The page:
Which Joe gave his name to ‘sloppy joes’? We look at five interesting sandwiches and their lexical origins.
(especially of a person's response or reaction) very quickly:‘quick as a flash he was at her side’
- ‘As quick as a flash, he pulled a gun from his backpack.’
- ‘The lights were bright, the chorus and orchestra deafening, the adrenaline pumping, the action frantic and then, as quick as a flash, it was all over.’
- ‘As quick as a flash, Arthur jumped on one of the bikes and turned the ignition key.’
- ‘If they'd have let her come with us, she'd have been on that boat as quick as a flash.’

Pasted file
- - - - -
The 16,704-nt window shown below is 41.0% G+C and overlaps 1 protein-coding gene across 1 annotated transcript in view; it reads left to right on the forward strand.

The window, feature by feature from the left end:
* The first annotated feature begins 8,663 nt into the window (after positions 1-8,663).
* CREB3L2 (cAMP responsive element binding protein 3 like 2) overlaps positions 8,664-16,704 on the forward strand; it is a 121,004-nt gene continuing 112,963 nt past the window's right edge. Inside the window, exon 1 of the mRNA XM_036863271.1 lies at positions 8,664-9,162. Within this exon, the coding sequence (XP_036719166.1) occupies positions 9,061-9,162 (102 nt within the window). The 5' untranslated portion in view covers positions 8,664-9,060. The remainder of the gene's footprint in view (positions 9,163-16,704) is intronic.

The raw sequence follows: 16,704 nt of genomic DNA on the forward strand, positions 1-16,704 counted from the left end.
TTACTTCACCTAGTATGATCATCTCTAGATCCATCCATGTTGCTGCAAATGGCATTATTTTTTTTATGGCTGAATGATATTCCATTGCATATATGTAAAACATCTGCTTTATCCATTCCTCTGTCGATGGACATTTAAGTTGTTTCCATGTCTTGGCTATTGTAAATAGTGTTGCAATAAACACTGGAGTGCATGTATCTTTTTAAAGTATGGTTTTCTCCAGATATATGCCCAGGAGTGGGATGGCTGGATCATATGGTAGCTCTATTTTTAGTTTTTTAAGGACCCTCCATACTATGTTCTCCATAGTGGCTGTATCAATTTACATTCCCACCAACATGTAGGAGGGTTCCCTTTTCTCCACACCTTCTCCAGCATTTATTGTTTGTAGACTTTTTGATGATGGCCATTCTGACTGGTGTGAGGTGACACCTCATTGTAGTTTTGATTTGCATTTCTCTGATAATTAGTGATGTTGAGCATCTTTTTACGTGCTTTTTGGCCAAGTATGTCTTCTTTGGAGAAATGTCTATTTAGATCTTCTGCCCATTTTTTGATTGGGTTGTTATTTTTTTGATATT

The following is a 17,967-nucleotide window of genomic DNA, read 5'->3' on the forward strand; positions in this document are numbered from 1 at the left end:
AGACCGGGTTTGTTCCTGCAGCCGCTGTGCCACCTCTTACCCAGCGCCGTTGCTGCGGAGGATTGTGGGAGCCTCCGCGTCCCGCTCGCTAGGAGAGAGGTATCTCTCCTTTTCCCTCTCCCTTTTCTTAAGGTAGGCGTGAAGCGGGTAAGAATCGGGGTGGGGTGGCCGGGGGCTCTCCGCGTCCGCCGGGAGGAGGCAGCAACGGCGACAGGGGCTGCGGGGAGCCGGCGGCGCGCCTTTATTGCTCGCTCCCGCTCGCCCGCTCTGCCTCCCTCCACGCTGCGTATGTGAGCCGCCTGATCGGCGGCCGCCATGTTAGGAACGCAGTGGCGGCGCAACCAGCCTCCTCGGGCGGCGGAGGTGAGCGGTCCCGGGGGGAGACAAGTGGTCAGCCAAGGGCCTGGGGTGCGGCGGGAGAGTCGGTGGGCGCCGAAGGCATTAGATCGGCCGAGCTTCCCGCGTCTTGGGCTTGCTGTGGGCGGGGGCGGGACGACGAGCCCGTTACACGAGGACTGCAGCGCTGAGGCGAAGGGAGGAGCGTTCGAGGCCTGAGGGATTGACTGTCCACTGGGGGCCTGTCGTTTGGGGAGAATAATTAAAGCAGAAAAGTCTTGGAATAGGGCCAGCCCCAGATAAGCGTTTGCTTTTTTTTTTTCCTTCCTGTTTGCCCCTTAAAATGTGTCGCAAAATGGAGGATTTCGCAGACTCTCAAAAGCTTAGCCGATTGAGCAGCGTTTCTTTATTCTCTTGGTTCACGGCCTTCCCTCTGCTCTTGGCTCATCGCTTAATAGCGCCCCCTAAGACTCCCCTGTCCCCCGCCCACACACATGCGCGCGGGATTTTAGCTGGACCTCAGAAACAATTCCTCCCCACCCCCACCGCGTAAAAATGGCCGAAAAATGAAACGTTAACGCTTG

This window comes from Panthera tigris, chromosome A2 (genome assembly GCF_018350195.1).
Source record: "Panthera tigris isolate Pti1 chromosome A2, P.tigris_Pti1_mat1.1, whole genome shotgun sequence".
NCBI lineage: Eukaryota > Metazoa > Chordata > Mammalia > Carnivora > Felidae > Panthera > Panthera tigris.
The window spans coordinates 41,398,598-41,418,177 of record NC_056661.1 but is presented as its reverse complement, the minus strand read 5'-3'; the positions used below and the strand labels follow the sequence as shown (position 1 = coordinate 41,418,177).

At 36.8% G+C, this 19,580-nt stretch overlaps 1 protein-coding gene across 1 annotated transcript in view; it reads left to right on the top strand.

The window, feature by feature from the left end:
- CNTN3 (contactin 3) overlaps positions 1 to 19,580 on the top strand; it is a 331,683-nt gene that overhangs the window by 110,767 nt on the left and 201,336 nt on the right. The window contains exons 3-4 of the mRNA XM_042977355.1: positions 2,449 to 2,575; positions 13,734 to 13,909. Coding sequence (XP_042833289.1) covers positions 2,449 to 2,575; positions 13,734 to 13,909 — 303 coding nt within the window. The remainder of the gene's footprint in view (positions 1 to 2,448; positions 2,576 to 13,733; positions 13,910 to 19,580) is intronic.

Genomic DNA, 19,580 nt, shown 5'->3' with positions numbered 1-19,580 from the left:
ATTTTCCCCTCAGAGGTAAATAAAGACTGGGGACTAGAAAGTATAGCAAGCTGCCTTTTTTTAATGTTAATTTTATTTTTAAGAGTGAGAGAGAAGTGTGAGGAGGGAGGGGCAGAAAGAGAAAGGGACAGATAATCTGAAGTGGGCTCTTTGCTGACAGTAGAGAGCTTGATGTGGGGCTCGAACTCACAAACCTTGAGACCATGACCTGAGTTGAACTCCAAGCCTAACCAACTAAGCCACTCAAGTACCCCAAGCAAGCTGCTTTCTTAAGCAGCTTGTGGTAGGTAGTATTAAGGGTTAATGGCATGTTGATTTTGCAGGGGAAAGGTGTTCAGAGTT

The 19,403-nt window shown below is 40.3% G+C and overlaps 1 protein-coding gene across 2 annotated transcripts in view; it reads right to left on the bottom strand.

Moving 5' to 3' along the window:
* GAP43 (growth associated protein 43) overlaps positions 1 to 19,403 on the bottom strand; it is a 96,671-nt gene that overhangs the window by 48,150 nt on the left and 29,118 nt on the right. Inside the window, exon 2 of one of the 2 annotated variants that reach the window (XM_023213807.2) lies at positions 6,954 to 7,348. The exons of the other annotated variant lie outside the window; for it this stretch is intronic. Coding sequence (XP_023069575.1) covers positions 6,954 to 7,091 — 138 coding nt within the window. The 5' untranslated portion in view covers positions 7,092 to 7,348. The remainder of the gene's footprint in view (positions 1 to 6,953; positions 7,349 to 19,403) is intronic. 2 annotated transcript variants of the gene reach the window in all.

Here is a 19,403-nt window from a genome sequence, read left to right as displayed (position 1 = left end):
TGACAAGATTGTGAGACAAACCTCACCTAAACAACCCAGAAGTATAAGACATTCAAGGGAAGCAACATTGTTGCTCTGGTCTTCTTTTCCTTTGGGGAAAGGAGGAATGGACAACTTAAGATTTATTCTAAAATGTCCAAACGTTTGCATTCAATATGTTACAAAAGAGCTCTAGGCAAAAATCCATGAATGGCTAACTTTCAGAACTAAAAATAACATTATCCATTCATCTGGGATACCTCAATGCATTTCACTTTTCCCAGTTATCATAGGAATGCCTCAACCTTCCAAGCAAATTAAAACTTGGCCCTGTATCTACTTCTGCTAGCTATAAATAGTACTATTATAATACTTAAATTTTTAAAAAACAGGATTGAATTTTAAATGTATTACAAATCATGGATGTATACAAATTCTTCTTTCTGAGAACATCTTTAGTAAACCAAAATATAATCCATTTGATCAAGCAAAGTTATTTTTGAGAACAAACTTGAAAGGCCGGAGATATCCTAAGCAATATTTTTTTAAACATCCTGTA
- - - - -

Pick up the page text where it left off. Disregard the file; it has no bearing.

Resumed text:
- ‘But as the ball bounced up the youngster, as quick as a flash, hooked it over his shoulder.’
- ‘‘You saved the best till last,’ replies the candidate, quick as a flash.’
- ‘Then, quick as a flash, something smashed the window and flew across the room, making her jump involuntarily.’
- ‘She reveals she buys all her own clothes for work, ‘although I never pay full price,’ she adds, quick as a flash.’
- ‘As quick as a flash, his eyes darted to Stevie, and he said: ‘Does that mean we have to call you Gerry now?’’
- ‘The gray cat jumped a few good inches off the ground in surprise and ran quick as a flash into the adjoining bathroom, skidding slightly on the tiles.’
We take a look at several popular, though confusing, punctuation marks.
From Afghanistan to Zimbabwe, discover surprising and intriguing language facts from around the globe.
The definitions of ‘buddy’ and ‘bro’ in the OED have recently been revised. We explore their history and increase in popularity.